Consensus for next week’s Core CPI print on Wed and Ave Hr Earnings is still hot, so any weakening of these metrics could continue to drive risk assets higher---giving a couple of data points for the “Fed rate hike pause” team. Tomorrow we’re getting payrolls and unemployment data, which will be digested into market action on Monday, as tomorrow is a market holiday in the US.
HFR data points to flat returns for hedge funds in 1Q23. CFTC non-commercials maintained net shorts in UST futures and US equity index futures during the quarter, skewing the risks towards short covering near-term in Q2, unless the data becomes confirming for them.
Per 42Macro, although there have been two prior pause pivots which were bullish for markets, in those two instances they enabled investors to maintain a “soft landing” expectation for a year—a time frame that 42 Macro doesn’t believe exists today. They’re pegging it at 1-2 quarters…at most. Moreover, the Fed is looking for a downturn in labor and inflation, so the dreams of rate cuts and QE mojo are a lot less likely.
Costco’s comparable sales slowed in March, with core comps turning negative for the first time in 80 months—and that includes pandemic figures. To no surprise, hard goods are challenged. (We have explained in past notes that consumers shifted spend to services).
For Mar, what worked in the US? Quality (+4.7%) and Low Vol (+5.6%) as portfolios de-risked during the banking crisis. Growth also had its day up +4%. Value (-7.4%) and Size (-5.6%) were relative and absolute losers. Of course these moves were even more extreme in small cap value indexes. Finally, equities started to mirror the economy, with ISM-sensitive stocks underperforming. In the EZ, Quality also worked (+9.2%), which ASR says was one of the biggest moves of the last 30 years, and Low Vol also worked (+8.3%). Value managers saw a reversal after a strong 2022, with EZ Value down -6.2%. So, it’s going to be hard to stick with the same playbook for Quality given its run-up. To achieve alpha, investors may have to ding Quality a little bit (Middling Quality?) and try to find some value, a sentiment shared with ASR.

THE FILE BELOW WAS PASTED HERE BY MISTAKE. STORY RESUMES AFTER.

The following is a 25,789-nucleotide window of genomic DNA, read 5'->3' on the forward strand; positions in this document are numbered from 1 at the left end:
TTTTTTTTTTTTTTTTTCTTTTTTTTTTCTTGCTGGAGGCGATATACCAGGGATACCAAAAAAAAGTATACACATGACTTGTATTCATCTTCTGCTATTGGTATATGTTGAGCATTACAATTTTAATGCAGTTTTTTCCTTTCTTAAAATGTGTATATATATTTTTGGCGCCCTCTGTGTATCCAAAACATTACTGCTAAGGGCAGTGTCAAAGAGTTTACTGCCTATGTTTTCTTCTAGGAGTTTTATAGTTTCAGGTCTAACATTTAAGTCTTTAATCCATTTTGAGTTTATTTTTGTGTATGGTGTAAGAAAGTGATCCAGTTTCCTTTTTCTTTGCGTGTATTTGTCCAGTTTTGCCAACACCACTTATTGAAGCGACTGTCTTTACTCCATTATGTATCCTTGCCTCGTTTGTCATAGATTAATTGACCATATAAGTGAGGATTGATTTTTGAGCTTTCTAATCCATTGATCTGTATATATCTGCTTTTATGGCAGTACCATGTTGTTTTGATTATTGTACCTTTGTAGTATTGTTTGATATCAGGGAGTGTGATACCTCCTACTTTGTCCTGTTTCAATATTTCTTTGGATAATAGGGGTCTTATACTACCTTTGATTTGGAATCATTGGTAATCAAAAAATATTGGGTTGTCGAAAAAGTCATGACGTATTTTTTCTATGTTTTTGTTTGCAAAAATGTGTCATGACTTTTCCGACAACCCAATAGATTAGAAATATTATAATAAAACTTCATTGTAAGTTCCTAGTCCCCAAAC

ernstein is out with a great research piece on luxury retail, calling out direct retail as the winning strategy in the space. From amazing flagship stores to online brand leadership, the mega-brands are pulling away even further from their competitors. They’re showing better retail space productivity and LFL sales growth in an economic period when fixed cost increases are the reality. Moreover, luxury brands are winning in the retail travel space for duty-free sales. So, bigger luxury brands like Gucci are having an easier time than smaller ones like Burberry.
GS is calling the upcoming earnings season as the “trough in S&P 500 earnings growth.” Consensus is for S&P EPS to be down -7% y/y. With a credit crunch still ahead of us, and reduced spend after people lose their jobs, it seems a bit premature to be “calling bottom,” but let’s hope they’re right.
NOSO put out some stats that should excite bond bulls. The UST 10-yr yield has declined for 6 days through yesterday’s close. Over the past decade, NOSO states that it’s happened 25 times, and in 17 of those cases, the 10-year yield was down ~13 bps over the next 20 days.
The Caixin China Services PMI increased to 57.8 in March, the highest level since Nov 2020.
They were hired by the US gov to sell $14bn in securities held by failed banks Signature and SVB. Most are agency mortgage-backed securities, CMOs and commercial MBS.
BBG is out with a story about the Mooch’s Skybridge decline, stating that clients from Morgan Stanley account for $800mm of the $1.1bn flagship fund that has done everything possible to keep investors from getting their money out. To recall, the fund made a big crypto play the past few years which came crashing down in 2022, alongside most risk assets. Anyone else wonder how this guy’s firm survives the partnership with SBF/FTX and still has $2bn in AUM?